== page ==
Our Viking and early Medieval glasses are all produced by hand using the same techniques that were employed 1000 years ago, making each glass a unique work of art. The raw materials for our Viking glasses are specially prepared to attain the colour, structure and air bubbles that can be found in the originals.
Glass was first produced about 5000 years ago in the middle east presumably as a development of pottery glazes. The earliest blown glass is from the 1st century AD and was produced in the Eastern Mediterranean. The art of glass blowing spread rapidly over Europe, mostly within the Roman Empire. One of the earliest centres was situated around the Rhine Valley in what is now Germany and eastern France. Further expansion over Europe took place during the 6-7th Century when the first pieces started appearing in Scandinavia.
The cone beaker was the most common type of glass vessel during the Viking age, AD 800 - 1050. Large numbers of Viking cone beakers have been found during archeological excavations in Sweden, Norway, Denmark, northern Germany and other European sites. At Björko (Birka), in Sweden, cone beakers of various sizes and shapes have been found, mainly in women's graves. Cone beakers with a blue rim were found during excavations of the Viking age fortress as Trelleborg, Denmark.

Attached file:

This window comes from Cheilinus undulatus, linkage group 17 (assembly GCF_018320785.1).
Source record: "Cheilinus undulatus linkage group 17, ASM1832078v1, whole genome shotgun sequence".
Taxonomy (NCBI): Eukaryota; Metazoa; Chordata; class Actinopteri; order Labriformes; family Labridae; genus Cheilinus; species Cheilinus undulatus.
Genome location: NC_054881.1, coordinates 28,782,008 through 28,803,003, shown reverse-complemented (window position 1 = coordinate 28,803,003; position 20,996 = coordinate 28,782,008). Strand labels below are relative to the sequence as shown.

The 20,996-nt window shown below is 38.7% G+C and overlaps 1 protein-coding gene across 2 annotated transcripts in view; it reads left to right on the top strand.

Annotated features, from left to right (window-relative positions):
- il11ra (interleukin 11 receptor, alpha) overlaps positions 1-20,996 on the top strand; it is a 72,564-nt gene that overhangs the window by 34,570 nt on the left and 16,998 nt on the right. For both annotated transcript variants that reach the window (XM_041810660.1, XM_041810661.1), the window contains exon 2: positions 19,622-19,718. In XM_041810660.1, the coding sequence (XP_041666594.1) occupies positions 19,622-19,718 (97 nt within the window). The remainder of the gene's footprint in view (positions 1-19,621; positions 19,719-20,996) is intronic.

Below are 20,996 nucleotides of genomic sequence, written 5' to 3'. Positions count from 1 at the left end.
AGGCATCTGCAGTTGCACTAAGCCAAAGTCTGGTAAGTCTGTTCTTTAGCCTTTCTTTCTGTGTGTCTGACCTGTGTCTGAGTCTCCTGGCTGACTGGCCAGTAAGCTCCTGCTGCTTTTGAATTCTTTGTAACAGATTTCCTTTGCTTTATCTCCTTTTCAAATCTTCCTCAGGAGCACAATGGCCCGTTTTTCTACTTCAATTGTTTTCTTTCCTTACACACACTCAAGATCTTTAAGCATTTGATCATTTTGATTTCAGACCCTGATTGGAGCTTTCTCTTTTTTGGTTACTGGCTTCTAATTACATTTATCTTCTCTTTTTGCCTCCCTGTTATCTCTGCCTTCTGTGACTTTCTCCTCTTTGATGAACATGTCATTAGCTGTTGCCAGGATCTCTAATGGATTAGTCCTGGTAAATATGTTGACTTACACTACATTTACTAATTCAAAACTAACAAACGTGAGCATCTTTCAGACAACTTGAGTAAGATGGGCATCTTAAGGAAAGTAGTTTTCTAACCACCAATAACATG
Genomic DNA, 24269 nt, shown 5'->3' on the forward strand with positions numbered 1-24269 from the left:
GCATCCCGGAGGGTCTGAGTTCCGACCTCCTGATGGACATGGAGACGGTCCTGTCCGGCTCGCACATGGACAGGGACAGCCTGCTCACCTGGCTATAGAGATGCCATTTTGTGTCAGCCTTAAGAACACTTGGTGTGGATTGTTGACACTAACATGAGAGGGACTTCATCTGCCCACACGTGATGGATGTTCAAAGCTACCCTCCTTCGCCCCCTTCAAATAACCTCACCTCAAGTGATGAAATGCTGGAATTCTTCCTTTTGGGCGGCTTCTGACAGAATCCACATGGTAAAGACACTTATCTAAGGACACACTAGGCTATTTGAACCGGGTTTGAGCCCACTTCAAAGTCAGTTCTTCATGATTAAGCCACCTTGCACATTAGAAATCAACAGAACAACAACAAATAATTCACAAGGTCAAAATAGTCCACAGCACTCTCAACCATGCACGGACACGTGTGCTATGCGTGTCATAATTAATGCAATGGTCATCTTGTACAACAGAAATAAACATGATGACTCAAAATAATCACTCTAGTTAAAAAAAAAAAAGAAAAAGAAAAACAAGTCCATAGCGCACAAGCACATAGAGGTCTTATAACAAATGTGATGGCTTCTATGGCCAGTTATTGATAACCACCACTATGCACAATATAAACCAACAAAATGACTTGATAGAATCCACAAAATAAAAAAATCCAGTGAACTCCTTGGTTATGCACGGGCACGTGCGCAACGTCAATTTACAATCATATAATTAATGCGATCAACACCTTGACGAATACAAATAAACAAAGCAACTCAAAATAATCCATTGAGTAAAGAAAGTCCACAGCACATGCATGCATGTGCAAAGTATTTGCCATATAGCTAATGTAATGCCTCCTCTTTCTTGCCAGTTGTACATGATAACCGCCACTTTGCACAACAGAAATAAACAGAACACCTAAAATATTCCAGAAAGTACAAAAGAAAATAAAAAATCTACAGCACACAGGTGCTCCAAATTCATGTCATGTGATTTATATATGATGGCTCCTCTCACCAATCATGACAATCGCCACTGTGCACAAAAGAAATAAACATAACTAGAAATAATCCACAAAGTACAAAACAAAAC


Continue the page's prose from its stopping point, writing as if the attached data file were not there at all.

The original glasses were probably of Frankish origin and brought home by Viking returning from raids, or trading. The shape of the glasses has been explained by the Germanic drinking habits, where you had to drink "bottoms up" before putting the glass back down on the table.
The Vikings drank mead & beer. Mead was and still is produced with honey and so made it a valuable commodity in the Viking age and the bear drank in the dark ages was much different from that of today as it was brewed with bogmyrtle instead of hops.
All of our glasses are produced by hand using the same techniques that were used over 1000 years ago and because of this reason our glasses may differ in thickness, size and colour and contain small bubbles fro the process used.